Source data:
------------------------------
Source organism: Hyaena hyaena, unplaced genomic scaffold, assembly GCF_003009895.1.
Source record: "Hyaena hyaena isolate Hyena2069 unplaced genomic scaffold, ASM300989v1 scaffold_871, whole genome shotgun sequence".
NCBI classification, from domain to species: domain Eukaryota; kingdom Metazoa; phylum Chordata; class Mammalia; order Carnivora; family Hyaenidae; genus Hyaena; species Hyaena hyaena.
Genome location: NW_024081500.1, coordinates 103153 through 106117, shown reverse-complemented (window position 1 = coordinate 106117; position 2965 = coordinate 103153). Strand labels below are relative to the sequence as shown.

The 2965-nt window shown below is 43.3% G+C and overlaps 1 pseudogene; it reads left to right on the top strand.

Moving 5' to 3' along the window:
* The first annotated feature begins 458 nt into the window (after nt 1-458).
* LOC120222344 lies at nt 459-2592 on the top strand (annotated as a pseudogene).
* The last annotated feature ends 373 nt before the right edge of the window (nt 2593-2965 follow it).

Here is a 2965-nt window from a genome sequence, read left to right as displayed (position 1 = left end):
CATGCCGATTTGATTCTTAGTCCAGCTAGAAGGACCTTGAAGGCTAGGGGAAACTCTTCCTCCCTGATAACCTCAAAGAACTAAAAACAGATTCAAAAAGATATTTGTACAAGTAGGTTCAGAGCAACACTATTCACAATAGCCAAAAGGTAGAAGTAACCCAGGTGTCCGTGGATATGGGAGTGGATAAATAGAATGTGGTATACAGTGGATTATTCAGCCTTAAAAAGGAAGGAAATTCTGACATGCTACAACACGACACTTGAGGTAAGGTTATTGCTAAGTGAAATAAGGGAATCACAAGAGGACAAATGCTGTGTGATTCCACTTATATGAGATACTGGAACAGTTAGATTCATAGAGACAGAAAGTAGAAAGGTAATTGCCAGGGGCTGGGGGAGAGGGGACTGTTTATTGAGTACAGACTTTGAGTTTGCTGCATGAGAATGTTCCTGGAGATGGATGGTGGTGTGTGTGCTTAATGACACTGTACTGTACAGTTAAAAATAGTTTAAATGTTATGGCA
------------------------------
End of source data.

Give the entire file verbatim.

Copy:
Source organism: Hyaena hyaena, unplaced genomic scaffold, assembly GCF_003009895.1.
Source record: "Hyaena hyaena isolate Hyena2069 unplaced genomic scaffold, ASM300989v1 scaffold_871, whole genome shotgun sequence".
NCBI classification, from domain to species: domain Eukaryota; kingdom Metazoa; phylum Chordata; class Mammalia; order Carnivora; family Hyaenidae; genus Hyaena; species Hyaena hyaena.
Genome location: NW_024081500.1, coordinates 103153 through 106117, shown reverse-complemented (window position 1 = coordinate 106117; position 2965 = coordinate 103153). Strand labels below are relative to the sequence as shown.

The 2965-nt window shown below is 43.3% G+C and overlaps 1 pseudogene; it reads left to right on the top strand.

Moving 5' to 3' along the window:
* The first annotated feature begins 458 nt into the window (after nt 1-458).
* LOC120222344 lies at nt 459-2592 on the top strand (annotated as a pseudogene).
* The last annotated feature ends 373 nt before the right edge of the window (nt 2593-2965 follow it).

Here is a 2965-nt window from a genome sequence, read left to right as displayed (position 1 = left end):
CATGCCGATTTGATTCTTAGTCCAGCTAGAAGGACCTTGAAGGCTAGGGGAAACTCTTCCTCCCTGATAACCTCAAAGAACTAAAAACAGATTCAAAAAGATATTTGTACAAGTAGGTTCAGAGCAACACTATTCACAATAGCCAAAAGGTAGAAGTAACCCAGGTGTCCGTGGATATGGGAGTGGATAAATAGAATGTGGTATACAGTGGATTATTCAGCCTTAAAAAGGAAGGAAATTCTGACATGCTACAACACGACACTTGAGGTAAGGTTATTGCTAAGTGAAATAAGGGAATCACAAGAGGACAAATGCTGTGTGATTCCACTTATATGAGATACTGGAACAGTTAGATTCATAGAGACAGAAAGTAGAAAGGTAATTGCCAGGGGCTGGGGGAGAGGGGACTGTTTATTGAGTACAGACTTTGAGTTTGCTGCATGAGAATGTTCCTGGAGATGGATGGTGGTGTGTGTGCTTAATGACACTGTACTGTACAGTTAAAAATAGTTTAAATGTTATGGCA